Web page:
Erin Roan MacDonald

What is the Healthiest Mayo to Eat?

Looking for the best mayonnaise became a little bit of an obsession for a while.

It went on for over a month or more. That may sound a little long but if you have to be that strict for health reasons you know what I am talking about it.  You can also go a little crazy about ingredients.

It’s tough out there being a food vigilante. Either because you have food sensitivities/allergies or you are trying to buy the most nutritionally sound and healthy product like me. Store bought food is highly processed and a lot of so-called healthy options are really not that healthy.

One problem with mayonnaise altogether is that is made with vegetable oils like soybean, corn, canola or safflower. These are all high in the essential fatty acid omega-6 which we have way too much of in our diet. Having too much omega-6 oil in our diet leads to inflammation. We do need to eat it but in a much less amount and increase our omega-3 consumption to balance things out. I highly recommend you read this excellent article to understand further the importance of omega-6 and omega-3 essential fatty acids in our diets.

I’m wasn’t even buying mayonnaise for the typical sandwich making. I was looking for a spread. Something easy to use as a veggie dip or generally dress up the regular eating of vegetables and proteins.

I was about to make it myself. In the end probably that is what I will do. That way I can control the oil it is made with and use olive. Olive oil still has omega-6 but it’s content is much lower than other vegetable oils and has some additional health benefits.

There’s an olive oil mayonnaise by Spectrum but it’s not purely olive oil. It has soybean oil in it.


How do we know what percentage is olive oil and which is soybean oil? Honestly I feel a little bit duped.  Soybean oil is much cheaper than olive oil so that is probably one reason they added it. Soybean oil is one of biggest culprits in the over abundance of pro-inflammatory omega 6 fats in the standard American diet and eating soy foods raises a multitude of issues (see below) so it cancels out the fact that  is an olive oil mayonnaise. Otherwise I would be down.

I recently stopped eating eggs so that narrowed my mayo choices even further.

Egg-Free or Vegan Mayo Options


Miso mayo is one of my favorite spreads in this category and it works great as a mayo. This is the one I want to try to make my own version of.  I love the miso flavor and I always have light miso on hand. But I am going to make my own rather than purchase it because it contains canola oil as the main ingredient. I try not to eat much canola oil, even if it is organic and expeller-pressed such as in miso mayo.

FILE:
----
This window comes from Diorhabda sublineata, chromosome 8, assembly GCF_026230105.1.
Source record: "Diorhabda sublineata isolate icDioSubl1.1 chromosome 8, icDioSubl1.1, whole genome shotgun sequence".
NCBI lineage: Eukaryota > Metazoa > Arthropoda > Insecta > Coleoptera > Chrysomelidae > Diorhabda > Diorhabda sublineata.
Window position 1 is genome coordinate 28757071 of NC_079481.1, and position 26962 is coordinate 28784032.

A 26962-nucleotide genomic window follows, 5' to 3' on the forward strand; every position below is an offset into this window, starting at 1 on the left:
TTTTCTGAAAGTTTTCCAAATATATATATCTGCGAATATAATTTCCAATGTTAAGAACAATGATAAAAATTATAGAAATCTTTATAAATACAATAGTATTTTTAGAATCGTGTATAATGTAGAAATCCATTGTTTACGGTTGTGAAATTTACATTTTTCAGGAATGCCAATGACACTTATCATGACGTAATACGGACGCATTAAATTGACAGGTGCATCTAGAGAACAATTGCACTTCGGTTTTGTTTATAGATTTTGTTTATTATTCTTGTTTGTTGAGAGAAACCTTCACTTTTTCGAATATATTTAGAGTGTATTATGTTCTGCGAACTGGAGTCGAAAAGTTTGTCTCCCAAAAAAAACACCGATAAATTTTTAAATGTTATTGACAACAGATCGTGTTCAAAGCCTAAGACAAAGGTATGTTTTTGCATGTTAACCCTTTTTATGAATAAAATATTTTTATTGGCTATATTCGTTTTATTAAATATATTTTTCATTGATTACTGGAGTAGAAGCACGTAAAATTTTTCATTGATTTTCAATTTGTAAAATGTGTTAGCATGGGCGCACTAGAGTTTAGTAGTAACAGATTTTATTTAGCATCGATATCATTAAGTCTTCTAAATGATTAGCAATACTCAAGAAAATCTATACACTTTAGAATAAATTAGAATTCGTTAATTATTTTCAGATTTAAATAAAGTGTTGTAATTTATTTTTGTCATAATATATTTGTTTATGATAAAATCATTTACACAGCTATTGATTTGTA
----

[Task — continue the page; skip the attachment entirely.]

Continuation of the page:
Canola oil has omega-6 but it’s problematic beyond that. It’s a hybrid (not a GMO) of the rapeseed plant. They bred out the potentially dangerous erucic acid (causes heart lesions in rats) and it became an industry. But canola oil can still  have up to 2% erucic acid in it and unless it is organic and expeller pressed, it’s been bleached, de-gummed and sprayed with Round-up. Absolutely do not eat mass-market  supermarket canola oil.

Wildwood garlic aioli is pretty tasty and like dipping raw veggies in it. But it’s made with canola oil and soy protein so I realized it’s not something I want to use regularly.


Soy is quite controversial as there are many possible issues with soy from allergies to GMO’s and effecting male and female hormones.  It is generally believed by health experts if you are going to eat soy, consume it in its fermented state such as miso, tempeh and natto.

Which brings me to the vegenaise and the Follow Your Heart brand of mayos. It’s a vegetarian product so it must be healthy right? It’s an egg free mayo but not so fast.

Original veganaise is made with canola oil and soy protein. Nix that one.

I considered the grapeseed oil version of vegenaise but it also has soy protein in it.

I had just about given up on vegenaise and mayonnaise altogether until I found the soy-free version at a particular store. This one is made with pea protein instead of soy. I was pretty stoked and thought my days of looking were over. Vegenaise soy-free does a decent job but it needs more flavor.



I think maybe I don’t really need a mayonnaise after all.

I want to experiment with making olive pate and onion butter. There was a lemon, olive oil aioli made in Spain at the coop but it was $7 for a small container.

I get plenty of fat in my diet from coconut oil, avocados, fish and fish oil, nuts and nut butters. But I gotta be mindful of those too–avocados and nuts are loaded with omega-6. A lot of people don’t realize this and think that avocados and nuts are healthy. But if you are consuming mayonnaise, cooking in canola or safflower oil, eating nuts, meat and consuming no omega-3 fish or fish oil then you can end up with a pro-inflammatory diet even if though it might seem like you are eating quite healthy.


3 replies to “What is the Healthiest Mayo to Eat?

  1. Very interesting foray into the various mayos out there! I had thought to suggest making your own, but that would be hard to do without using eggs. (Why have you given up eggs, may I ask?)

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